In its most basic form, machine learning looks like this: given some training data (text, a spreadsheet, an image) the model learns associations between features and produces an output based on those features. Typically the output of a machine learning model falls under one of two categories: a value or a classification. After the model sees enough training data to make associations, it can make predictions about new data.

Features can be a variety of things depending on the data you want to analyze. If you were to use a corpus of blog entries as training data, individual words can be used as features but so can things like word count, date published, or site views. The features you define for a task heavily depend on what you want the model to predict and the types of data you have access to.

Classification is a staple of machine learning that can handle a lot of diverse problems. Basically, you're building a model to predict whether the data is more like Thing A or Thing B (or Thing C...and so on). For example, I’ve been thinking about developing a model that classifies tweets as harassment vs non-harassment. Given the tweet, the model abstracts the tweet into features, and decides whether the given tweet belongs to one box or the other based on these features. I would probably define these features based on character ngrams in a user's handle and display name, the words used in the tweet, and the amount of followers and accounts followed associated with the user.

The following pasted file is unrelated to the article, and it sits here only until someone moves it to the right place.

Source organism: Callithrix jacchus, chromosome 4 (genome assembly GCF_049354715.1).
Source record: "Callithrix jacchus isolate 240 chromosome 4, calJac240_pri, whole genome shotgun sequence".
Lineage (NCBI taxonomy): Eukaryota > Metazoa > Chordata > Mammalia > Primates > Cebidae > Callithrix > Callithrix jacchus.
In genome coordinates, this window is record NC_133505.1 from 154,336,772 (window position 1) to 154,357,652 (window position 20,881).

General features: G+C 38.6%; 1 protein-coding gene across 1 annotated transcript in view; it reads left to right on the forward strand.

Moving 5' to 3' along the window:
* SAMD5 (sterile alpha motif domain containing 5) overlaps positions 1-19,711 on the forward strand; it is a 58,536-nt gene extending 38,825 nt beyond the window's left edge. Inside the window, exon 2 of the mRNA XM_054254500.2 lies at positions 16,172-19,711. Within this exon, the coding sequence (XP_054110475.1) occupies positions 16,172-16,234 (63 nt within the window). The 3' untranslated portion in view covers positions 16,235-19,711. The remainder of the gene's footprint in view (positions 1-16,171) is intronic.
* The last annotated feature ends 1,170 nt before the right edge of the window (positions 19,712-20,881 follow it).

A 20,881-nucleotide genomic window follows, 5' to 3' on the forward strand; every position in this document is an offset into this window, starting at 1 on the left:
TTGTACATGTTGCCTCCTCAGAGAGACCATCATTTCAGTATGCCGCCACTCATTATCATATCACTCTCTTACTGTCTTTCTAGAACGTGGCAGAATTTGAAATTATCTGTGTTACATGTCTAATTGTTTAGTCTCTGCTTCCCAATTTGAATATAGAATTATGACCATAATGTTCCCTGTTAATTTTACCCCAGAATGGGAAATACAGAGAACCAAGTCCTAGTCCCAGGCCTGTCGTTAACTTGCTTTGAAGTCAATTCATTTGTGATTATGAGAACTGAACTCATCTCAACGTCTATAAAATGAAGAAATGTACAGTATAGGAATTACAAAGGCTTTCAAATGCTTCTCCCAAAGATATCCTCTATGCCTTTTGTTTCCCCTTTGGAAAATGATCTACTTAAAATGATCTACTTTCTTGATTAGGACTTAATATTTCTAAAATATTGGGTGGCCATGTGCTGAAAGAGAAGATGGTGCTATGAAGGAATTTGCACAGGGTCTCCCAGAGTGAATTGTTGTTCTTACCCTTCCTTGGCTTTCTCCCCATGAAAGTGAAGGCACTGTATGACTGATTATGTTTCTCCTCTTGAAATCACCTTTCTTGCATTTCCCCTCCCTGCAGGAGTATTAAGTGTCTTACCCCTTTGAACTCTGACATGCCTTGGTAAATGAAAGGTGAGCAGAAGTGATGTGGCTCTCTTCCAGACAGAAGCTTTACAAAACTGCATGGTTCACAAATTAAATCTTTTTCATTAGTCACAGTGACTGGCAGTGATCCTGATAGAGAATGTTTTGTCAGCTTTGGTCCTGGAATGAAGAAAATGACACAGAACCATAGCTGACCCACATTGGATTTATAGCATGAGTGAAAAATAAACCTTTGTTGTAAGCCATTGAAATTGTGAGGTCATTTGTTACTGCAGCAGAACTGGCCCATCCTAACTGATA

There are several ways to approach classification. One very flexible and useful model is naive bayes. Other useful methods are logistic regression or support vector machines, more on these later. I’ve had to suffer through years of Bayes Theorem being presented to me as a messiah, so now you do too, here it is: $$P(H|E) = \frac{P(E|H)P(H)}{P(E)}$$ Basically, H is one of the classification categories, and E is the data. The probability that a tweet can be categorized as harassment given the data, \(p(H|E)\), is the product of the probability of the tweet given the category \(p(E|H)\) and the probability of that category at all \(p(H)\), divided by the probability of the data \(p(E)\). In practice, we ignore the denominator. This is a simple trick of probability that turns out to go a really long way in machine learning. I'm gonna run through a quick example to illustrate how intuitive naive bayes is. The features here are outlook, temperature, humidity, and wind. We want to classify “yes” or “no” based on weather (ha!) it would be a good idea to play tennis on a given day.

Outlook | Temperature | Humidity | Wind | Classification |
---|---|---|---|---|

sunny | hot | high | weak | no |

rain | mild | high | strong | no |

overcast | hot | low | weak | yes |

rain | mild | high | weak | yes |

Given this training data, we can classify new data probabilistically using bayes theorem. If we had some new data that looks like this:

` ````
Outlook=Rain, Temperature=Mild, Humidity=High, Wind=Strong
```

Then p(x | sunny, mild, high, strong) is simply: p(x) * p(x | sunny) * p(x | mild) * p(x | high) * p(x | strong)
For x = no this comes out to: